Brother Be Well Wellness for Boys and Men of Color

Mental health conditions
and their features

Mental illness is common. 1 in 5 individuals in the United States identifies as having a mental health condition, not to mention the untold millions who have yet to be diagnosed. Learn as much as you can. It could save your life.

Go on a silent retreat to recharge your inner self.



An Adjustment Disorder is an emotional or behavioral reaction to a stressful event or change in a person’s life. The reaction is considered an unhealthy or excessive response to the event or change within three months of it happening. Stressful events or changes in the life of a child or adolescent may be a family move, the parents’ divorce or separation, the loss of a pet, or the birth of a sibling. A sudden illness or restriction in a child’s life due to chronic illness may also result in an adjustment response.

People with Agoraphobia often have symptoms of a panic attack, such as a rapid heartbeat and nausea, when they find themselves in a stressful situation. They may also experience these symptoms before they even enter the situation they dread. In some cases, the condition can be so severe that people avoid doing daily activities, such as going to the bank or grocery store, and stay inside their homes most of the day. The National Institute of Mental Health (NIMH) estimates that 0.8 percent of American adults have agoraphobia. About 40 percent of cases are considered severe.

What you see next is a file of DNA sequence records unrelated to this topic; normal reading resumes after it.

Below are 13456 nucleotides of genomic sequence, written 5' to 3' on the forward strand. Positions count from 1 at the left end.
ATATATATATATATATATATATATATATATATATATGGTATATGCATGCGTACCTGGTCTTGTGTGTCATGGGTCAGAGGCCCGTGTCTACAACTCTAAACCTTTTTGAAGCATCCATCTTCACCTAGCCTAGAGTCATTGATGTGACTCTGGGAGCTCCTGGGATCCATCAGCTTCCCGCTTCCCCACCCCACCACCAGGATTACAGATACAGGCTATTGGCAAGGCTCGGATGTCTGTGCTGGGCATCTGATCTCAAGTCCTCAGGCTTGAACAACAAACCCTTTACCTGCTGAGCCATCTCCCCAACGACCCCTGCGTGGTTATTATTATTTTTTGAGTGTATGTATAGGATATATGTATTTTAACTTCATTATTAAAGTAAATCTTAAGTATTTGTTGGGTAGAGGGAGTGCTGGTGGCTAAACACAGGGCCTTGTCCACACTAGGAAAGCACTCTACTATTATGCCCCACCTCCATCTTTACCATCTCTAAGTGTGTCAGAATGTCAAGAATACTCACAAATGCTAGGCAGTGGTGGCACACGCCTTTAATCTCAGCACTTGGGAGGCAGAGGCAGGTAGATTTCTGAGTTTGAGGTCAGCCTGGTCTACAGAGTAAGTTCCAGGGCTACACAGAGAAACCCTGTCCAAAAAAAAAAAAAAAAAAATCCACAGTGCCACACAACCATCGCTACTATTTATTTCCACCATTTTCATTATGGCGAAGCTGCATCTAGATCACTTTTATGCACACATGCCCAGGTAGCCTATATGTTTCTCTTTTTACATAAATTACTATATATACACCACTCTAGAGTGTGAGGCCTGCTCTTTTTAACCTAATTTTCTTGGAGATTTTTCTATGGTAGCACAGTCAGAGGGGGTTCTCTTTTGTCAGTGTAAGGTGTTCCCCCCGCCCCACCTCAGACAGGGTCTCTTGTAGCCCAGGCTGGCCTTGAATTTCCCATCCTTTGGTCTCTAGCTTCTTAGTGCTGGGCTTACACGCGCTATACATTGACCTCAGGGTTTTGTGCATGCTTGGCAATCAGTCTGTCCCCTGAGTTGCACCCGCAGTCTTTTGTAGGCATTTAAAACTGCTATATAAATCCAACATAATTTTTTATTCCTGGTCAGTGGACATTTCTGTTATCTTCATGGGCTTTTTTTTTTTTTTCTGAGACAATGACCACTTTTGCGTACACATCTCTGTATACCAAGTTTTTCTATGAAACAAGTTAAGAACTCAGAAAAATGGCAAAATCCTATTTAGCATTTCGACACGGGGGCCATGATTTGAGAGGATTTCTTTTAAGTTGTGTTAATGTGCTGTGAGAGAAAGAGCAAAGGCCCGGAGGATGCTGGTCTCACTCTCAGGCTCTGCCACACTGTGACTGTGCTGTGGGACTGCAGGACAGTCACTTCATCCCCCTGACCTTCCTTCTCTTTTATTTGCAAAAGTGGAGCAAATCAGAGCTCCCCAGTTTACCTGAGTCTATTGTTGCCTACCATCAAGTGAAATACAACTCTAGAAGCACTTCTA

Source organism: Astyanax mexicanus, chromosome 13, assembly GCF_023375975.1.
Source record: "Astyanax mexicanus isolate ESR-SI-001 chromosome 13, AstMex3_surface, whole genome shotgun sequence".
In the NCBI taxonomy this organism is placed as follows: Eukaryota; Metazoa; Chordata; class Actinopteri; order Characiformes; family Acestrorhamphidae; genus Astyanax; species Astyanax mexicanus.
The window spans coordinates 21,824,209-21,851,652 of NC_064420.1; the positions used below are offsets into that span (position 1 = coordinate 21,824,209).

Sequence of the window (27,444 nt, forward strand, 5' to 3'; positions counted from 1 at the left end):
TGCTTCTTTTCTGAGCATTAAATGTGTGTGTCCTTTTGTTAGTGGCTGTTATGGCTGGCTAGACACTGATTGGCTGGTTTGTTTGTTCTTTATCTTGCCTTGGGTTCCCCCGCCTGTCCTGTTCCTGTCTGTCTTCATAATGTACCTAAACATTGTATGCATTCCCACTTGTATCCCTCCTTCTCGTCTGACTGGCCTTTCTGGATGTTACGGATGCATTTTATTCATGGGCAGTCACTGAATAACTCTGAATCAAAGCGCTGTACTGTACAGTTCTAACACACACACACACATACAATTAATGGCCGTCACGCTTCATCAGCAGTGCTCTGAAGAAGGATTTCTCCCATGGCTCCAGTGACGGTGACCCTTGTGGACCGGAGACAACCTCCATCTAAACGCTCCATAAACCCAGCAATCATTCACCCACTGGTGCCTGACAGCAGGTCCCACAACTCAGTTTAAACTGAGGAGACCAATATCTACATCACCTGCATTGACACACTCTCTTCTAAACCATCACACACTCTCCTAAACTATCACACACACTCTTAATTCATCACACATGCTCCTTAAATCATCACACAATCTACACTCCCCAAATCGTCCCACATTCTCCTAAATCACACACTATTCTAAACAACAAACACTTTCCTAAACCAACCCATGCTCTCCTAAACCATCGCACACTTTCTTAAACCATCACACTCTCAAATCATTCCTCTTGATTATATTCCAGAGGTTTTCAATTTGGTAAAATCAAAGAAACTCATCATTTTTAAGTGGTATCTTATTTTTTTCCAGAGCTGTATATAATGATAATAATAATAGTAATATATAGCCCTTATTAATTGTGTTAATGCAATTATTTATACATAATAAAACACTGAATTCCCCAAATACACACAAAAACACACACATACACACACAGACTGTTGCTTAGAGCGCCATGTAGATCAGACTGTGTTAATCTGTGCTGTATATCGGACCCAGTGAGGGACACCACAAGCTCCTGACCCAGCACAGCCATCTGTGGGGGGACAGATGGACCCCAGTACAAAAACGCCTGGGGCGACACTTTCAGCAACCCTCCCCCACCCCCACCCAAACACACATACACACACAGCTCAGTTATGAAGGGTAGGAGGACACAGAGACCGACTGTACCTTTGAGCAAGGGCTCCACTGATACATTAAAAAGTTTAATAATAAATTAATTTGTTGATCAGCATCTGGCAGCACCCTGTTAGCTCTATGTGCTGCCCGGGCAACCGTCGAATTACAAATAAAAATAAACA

Alzheimer’s Disease is a brain disorder that slowly destroys memory and thinking skills, and eventually, the ability to carry out the simplest tasks. In most people with Alzheimer’s Disease, symptoms first appear in their mid-60s. Estimates vary, but experts suggest that more than 6 million Americans, most of them age 65 or older, may have dementia caused by Alzheimer’s. Alzheimer’s Disease is currently ranked as the sixth leading cause of death in the United States. The duration of illness, from onset of symptoms to death, averages 8 to 10 years.

Anorexia Nervosa often involves emotional challenges, an unrealistic body image, and an exaggerated fear of gaining weight. Anorexia Nervosa often appears during a person’s teenage years or early adulthood, but it can sometimes begin in the preteen years or later in life. People often think of Anorexia Nervosa in connection with females, but it can affect people of any sex or gender. Statistics show that males represent about 25% of people with anorexia and that the effects are more likely to be life threatening among males than females.